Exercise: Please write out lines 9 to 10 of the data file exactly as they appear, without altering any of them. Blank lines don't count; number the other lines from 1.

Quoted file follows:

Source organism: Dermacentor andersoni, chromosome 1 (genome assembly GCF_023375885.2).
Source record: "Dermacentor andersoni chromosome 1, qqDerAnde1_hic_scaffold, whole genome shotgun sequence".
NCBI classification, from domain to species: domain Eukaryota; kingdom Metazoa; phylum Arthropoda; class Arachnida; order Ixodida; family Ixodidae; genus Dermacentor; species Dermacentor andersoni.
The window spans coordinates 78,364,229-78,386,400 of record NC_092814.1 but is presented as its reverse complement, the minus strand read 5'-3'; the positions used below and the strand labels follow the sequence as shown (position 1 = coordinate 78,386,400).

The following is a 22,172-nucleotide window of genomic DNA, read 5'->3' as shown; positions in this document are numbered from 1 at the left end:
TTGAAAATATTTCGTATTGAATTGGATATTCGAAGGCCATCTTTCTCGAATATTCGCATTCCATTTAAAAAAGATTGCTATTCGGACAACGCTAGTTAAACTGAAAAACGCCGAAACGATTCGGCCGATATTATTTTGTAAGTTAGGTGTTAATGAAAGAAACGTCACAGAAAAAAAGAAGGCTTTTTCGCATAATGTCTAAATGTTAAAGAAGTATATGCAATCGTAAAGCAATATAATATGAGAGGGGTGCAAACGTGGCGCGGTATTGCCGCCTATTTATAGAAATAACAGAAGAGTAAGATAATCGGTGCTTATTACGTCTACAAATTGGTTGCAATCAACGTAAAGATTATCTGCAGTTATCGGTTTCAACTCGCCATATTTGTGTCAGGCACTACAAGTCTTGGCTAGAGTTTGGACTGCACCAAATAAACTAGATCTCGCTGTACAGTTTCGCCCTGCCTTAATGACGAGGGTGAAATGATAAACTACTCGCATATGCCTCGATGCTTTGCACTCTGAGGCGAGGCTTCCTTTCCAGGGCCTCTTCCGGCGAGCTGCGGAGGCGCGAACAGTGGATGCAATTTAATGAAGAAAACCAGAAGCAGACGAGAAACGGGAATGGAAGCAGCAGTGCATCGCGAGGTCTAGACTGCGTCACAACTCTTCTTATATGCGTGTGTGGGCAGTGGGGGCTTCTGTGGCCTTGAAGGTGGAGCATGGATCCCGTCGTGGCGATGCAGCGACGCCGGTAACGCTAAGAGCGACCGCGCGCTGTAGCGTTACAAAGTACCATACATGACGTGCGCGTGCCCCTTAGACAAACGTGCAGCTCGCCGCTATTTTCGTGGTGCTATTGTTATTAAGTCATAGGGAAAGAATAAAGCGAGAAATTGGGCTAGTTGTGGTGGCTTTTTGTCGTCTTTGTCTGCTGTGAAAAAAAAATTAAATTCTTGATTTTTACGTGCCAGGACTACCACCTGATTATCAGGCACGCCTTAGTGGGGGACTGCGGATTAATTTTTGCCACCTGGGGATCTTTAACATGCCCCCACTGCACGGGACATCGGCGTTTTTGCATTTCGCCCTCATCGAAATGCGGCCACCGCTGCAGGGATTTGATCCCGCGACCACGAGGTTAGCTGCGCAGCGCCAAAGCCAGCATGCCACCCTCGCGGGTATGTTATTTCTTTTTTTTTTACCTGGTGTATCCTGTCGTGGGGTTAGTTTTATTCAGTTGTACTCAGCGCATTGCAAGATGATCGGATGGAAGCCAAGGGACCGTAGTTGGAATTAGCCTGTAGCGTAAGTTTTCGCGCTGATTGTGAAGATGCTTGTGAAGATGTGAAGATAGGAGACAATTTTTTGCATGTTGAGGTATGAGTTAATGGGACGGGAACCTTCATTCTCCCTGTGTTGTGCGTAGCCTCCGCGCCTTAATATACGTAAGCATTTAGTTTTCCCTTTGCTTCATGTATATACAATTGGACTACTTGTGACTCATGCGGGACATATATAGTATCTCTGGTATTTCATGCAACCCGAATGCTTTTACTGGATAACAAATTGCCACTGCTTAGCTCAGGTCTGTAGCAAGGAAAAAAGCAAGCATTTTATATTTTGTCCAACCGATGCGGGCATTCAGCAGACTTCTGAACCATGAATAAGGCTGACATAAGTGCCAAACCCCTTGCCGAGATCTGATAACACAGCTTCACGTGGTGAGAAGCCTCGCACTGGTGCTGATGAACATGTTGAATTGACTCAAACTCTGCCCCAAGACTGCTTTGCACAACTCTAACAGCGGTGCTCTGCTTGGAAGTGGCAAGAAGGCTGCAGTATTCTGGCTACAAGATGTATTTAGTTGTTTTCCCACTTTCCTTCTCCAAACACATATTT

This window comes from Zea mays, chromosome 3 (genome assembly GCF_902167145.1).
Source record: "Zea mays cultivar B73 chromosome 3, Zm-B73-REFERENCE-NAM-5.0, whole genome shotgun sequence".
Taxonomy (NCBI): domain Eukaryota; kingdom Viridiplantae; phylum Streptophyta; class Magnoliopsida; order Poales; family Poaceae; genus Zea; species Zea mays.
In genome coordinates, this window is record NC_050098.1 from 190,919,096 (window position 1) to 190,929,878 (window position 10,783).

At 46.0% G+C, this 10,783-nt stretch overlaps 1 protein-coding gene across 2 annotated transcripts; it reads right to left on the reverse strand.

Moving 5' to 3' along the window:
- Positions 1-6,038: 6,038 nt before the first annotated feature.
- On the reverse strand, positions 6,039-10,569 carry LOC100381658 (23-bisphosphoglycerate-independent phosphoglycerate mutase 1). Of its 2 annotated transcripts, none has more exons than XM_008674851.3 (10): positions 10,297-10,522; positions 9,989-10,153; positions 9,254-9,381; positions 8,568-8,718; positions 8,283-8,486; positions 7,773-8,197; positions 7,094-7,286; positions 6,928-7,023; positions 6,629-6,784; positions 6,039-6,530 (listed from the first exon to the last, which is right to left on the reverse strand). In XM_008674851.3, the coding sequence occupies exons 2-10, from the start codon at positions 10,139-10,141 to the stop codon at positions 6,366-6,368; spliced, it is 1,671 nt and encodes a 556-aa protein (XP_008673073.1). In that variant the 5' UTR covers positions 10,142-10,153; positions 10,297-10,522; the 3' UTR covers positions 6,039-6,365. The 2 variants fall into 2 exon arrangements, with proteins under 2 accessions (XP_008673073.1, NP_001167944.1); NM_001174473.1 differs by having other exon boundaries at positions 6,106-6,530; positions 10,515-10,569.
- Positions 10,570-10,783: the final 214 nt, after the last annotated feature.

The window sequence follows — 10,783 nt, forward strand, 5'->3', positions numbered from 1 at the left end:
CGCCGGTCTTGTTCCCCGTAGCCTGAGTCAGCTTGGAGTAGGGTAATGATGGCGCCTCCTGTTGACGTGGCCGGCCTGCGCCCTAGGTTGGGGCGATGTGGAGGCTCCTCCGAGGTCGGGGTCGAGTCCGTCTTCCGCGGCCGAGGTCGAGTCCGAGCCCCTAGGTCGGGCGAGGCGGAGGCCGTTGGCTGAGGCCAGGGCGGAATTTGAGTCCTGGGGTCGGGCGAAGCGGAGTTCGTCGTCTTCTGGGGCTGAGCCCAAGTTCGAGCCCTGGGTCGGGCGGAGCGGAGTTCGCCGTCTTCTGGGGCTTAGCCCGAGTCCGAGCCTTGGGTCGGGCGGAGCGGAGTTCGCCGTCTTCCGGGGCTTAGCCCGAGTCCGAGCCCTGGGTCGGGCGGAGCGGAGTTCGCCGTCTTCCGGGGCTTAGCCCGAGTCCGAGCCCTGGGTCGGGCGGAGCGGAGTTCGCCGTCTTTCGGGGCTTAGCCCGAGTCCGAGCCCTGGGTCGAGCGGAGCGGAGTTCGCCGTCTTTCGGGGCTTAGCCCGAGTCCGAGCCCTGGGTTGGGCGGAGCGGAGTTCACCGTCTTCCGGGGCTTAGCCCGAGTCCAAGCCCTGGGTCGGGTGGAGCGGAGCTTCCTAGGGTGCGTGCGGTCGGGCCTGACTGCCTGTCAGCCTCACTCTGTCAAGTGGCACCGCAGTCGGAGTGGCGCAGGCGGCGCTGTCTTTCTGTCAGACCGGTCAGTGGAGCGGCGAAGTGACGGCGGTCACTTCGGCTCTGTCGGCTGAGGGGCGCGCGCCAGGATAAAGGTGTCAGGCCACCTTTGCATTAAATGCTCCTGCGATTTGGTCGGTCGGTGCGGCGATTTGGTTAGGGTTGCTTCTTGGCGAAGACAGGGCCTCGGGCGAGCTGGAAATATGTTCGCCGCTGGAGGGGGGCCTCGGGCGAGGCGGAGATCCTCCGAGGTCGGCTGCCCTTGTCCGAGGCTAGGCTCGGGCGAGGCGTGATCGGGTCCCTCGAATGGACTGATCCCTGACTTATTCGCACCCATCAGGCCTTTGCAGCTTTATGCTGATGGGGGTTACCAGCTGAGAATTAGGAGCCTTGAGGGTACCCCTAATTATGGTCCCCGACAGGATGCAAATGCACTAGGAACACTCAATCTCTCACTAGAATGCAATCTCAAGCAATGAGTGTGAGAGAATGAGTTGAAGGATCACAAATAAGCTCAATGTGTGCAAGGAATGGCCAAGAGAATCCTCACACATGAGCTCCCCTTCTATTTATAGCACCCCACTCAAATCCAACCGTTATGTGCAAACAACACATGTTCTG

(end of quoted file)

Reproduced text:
Taxonomy (NCBI): domain Eukaryota; kingdom Viridiplantae; phylum Streptophyta; class Magnoliopsida; order Poales; family Poaceae; genus Zea; species Zea mays.
In genome coordinates, this window is record NC_050098.1 from 190,919,096 (window position 1) to 190,929,878 (window position 10,783).